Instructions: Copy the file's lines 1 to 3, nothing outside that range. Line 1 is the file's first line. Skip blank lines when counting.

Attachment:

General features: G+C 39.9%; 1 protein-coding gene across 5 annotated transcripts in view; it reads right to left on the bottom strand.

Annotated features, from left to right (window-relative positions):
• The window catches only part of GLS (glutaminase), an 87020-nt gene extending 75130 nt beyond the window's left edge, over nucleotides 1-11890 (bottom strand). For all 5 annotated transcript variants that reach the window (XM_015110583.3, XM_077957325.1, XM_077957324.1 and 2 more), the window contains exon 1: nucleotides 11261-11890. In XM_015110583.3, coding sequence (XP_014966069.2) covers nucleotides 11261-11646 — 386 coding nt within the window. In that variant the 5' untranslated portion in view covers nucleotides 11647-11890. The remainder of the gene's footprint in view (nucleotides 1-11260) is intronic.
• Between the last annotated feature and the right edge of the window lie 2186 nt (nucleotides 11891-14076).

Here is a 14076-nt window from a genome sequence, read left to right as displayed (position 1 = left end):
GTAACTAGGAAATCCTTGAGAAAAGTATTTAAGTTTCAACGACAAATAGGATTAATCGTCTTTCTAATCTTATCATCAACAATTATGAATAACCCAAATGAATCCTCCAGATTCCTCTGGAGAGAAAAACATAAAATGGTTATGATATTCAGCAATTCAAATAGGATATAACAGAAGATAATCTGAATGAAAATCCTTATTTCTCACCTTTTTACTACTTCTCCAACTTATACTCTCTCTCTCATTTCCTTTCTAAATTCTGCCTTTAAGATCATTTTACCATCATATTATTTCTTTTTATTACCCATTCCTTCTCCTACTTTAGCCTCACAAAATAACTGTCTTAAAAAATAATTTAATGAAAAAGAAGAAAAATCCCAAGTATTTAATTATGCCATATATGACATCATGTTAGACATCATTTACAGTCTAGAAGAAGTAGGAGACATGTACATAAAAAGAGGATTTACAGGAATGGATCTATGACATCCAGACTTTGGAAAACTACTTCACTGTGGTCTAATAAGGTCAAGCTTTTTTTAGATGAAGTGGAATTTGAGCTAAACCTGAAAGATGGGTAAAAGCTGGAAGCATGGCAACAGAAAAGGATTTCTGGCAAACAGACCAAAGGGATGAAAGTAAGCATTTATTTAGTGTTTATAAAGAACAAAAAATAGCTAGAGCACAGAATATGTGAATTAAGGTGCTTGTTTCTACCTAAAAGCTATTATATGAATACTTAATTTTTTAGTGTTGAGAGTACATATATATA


General features: G+C 39.9%; 1 protein-coding gene across 5 annotated transcripts in view; it reads right to left on the bottom strand.

Annotated features, from left to right (window-relative positions):
• The window catches only part of GLS (glutaminase), an 87020-nt gene extending 75130 nt beyond the window's left edge, over nucleotides 1-11890 (bottom strand). For all 5 annotated transcript variants that reach the window (XM_015110583.3, XM_077957325.1, XM_077957324.1 and 2 more), the window contains exon 1: nucleotides 11261-11890. In XM_015110583.3, coding sequence (XP_014966069.2) covers nucleotides 11261-11646 — 386 coding nt within the window. In that variant the 5' untranslated portion in view covers nucleotides 11647-11890. The remainder of the gene's footprint in view (nucleotides 1-11260) is intronic.